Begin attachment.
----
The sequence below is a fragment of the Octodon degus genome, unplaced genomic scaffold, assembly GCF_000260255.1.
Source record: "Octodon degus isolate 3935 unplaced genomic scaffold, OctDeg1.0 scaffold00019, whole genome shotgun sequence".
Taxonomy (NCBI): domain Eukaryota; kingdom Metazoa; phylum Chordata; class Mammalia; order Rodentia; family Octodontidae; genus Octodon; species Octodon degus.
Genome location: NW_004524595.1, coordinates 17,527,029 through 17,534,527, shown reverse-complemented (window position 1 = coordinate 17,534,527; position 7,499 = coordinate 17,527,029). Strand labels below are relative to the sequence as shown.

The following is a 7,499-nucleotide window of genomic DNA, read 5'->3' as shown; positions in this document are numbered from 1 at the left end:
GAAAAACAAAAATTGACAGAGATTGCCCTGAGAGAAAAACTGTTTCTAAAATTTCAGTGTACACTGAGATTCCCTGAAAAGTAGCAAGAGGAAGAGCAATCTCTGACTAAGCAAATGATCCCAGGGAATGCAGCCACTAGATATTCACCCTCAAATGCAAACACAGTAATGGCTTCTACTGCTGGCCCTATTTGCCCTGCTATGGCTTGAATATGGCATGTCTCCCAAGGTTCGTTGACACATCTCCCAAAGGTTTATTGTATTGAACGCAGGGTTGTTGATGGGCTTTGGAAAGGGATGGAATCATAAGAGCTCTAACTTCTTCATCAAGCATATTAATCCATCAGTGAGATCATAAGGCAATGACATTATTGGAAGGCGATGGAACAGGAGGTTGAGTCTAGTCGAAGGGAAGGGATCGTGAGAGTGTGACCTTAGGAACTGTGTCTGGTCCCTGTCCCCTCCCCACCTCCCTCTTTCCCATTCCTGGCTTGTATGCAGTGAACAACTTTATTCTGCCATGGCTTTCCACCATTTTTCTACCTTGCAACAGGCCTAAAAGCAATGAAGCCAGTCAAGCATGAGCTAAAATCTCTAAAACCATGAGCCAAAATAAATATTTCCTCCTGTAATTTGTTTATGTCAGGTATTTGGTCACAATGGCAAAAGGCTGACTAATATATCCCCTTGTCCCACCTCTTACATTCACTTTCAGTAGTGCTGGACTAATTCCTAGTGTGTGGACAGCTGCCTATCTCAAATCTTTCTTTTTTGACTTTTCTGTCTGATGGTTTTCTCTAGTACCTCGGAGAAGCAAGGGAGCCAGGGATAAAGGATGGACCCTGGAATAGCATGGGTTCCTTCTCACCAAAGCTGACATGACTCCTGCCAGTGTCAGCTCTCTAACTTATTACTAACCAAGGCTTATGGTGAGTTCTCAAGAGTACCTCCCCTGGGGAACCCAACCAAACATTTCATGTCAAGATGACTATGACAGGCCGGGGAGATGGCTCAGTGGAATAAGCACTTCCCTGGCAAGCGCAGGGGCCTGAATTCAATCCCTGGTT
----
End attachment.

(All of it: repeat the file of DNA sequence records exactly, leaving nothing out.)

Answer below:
The sequence below is a fragment of the Octodon degus genome, unplaced genomic scaffold, assembly GCF_000260255.1.
Source record: "Octodon degus isolate 3935 unplaced genomic scaffold, OctDeg1.0 scaffold00019, whole genome shotgun sequence".
Taxonomy (NCBI): domain Eukaryota; kingdom Metazoa; phylum Chordata; class Mammalia; order Rodentia; family Octodontidae; genus Octodon; species Octodon degus.
Genome location: NW_004524595.1, coordinates 17,527,029 through 17,534,527, shown reverse-complemented (window position 1 = coordinate 17,534,527; position 7,499 = coordinate 17,527,029). Strand labels below are relative to the sequence as shown.

The following is a 7,499-nucleotide window of genomic DNA, read 5'->3' as shown; positions in this document are numbered from 1 at the left end:
GAAAAACAAAAATTGACAGAGATTGCCCTGAGAGAAAAACTGTTTCTAAAATTTCAGTGTACACTGAGATTCCCTGAAAAGTAGCAAGAGGAAGAGCAATCTCTGACTAAGCAAATGATCCCAGGGAATGCAGCCACTAGATATTCACCCTCAAATGCAAACACAGTAATGGCTTCTACTGCTGGCCCTATTTGCCCTGCTATGGCTTGAATATGGCATGTCTCCCAAGGTTCGTTGACACATCTCCCAAAGGTTTATTGTATTGAACGCAGGGTTGTTGATGGGCTTTGGAAAGGGATGGAATCATAAGAGCTCTAACTTCTTCATCAAGCATATTAATCCATCAGTGAGATCATAAGGCAATGACATTATTGGAAGGCGATGGAACAGGAGGTTGAGTCTAGTCGAAGGGAAGGGATCGTGAGAGTGTGACCTTAGGAACTGTGTCTGGTCCCTGTCCCCTCCCCACCTCCCTCTTTCCCATTCCTGGCTTGTATGCAGTGAACAACTTTATTCTGCCATGGCTTTCCACCATTTTTCTACCTTGCAACAGGCCTAAAAGCAATGAAGCCAGTCAAGCATGAGCTAAAATCTCTAAAACCATGAGCCAAAATAAATATTTCCTCCTGTAATTTGTTTATGTCAGGTATTTGGTCACAATGGCAAAAGGCTGACTAATATATCCCCTTGTCCCACCTCTTACATTCACTTTCAGTAGTGCTGGACTAATTCCTAGTGTGTGGACAGCTGCCTATCTCAAATCTTTCTTTTTTGACTTTTCTGTCTGATGGTTTTCTCTAGTACCTCGGAGAAGCAAGGGAGCCAGGGATAAAGGATGGACCCTGGAATAGCATGGGTTCCTTCTCACCAAAGCTGACATGACTCCTGCCAGTGTCAGCTCTCTAACTTATTACTAACCAAGGCTTATGGTGAGTTCTCAAGAGTACCTCCCCTGGGGAACCCAACCAAACATTTCATGTCAAGATGACTATGACAGGCCGGGGAGATGGCTCAGTGGAATAAGCACTTCCCTGGCAAGCGCAGGGGCCTGAATTCAATCCCTGGTT